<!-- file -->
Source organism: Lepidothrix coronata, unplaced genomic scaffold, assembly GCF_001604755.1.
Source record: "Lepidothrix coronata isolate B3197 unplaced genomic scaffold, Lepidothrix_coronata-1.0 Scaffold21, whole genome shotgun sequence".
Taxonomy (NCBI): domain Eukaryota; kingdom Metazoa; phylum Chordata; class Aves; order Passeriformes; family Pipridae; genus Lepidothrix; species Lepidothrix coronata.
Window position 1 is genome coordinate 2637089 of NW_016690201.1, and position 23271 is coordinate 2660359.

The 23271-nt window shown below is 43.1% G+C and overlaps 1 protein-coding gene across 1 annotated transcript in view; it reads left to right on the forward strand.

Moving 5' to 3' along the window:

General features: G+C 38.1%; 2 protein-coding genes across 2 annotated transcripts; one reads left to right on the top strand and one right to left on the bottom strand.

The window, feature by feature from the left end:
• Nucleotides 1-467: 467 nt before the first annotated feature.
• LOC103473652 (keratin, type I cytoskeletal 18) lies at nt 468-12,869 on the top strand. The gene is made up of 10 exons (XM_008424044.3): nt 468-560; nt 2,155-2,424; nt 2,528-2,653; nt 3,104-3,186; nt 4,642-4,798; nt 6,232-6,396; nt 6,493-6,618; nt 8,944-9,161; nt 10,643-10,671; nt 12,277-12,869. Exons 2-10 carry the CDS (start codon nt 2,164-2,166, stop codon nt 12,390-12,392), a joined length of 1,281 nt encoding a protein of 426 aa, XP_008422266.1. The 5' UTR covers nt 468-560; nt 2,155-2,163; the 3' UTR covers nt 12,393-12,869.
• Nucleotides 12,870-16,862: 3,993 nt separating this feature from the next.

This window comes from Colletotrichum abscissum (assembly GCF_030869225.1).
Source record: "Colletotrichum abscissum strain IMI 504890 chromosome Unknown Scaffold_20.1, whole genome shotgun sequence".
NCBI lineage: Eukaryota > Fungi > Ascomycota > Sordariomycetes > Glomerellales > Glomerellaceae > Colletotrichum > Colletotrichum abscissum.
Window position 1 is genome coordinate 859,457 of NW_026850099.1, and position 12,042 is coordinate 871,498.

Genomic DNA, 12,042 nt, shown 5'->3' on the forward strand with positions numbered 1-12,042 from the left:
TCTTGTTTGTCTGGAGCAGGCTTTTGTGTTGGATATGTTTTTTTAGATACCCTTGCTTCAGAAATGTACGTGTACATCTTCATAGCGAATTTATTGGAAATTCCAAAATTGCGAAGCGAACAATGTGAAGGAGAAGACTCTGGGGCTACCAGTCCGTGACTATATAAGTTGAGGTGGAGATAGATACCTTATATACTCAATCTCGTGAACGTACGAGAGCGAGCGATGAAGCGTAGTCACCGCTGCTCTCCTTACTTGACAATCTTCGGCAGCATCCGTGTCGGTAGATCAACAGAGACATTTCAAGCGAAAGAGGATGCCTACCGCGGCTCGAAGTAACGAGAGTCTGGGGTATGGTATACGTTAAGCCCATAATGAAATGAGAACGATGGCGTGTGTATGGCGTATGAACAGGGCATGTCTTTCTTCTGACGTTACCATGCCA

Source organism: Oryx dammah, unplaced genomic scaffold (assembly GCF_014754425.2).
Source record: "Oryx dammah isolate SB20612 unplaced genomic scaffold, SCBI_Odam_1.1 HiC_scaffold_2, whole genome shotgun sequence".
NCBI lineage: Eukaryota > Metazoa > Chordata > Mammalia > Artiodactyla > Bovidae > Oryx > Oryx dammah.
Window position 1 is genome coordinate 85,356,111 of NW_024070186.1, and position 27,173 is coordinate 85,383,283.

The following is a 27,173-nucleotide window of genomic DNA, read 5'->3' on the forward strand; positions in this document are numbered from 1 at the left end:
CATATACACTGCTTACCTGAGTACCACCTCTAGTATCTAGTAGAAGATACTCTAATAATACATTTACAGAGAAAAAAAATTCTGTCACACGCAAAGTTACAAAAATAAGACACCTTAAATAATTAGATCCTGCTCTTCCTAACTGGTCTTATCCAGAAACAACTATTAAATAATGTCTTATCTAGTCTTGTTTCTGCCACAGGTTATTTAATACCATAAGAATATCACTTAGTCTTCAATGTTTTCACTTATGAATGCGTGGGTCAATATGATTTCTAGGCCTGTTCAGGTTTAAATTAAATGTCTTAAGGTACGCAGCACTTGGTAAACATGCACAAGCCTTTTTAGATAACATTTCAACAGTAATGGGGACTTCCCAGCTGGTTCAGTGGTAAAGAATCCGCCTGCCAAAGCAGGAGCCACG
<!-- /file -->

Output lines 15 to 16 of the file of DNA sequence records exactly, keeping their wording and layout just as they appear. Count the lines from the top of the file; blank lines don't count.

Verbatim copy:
Window position 1 is genome coordinate 859,457 of NW_026850099.1, and position 12,042 is coordinate 871,498.

Genomic DNA, 12,042 nt, shown 5'->3' on the forward strand with positions numbered 1-12,042 from the left: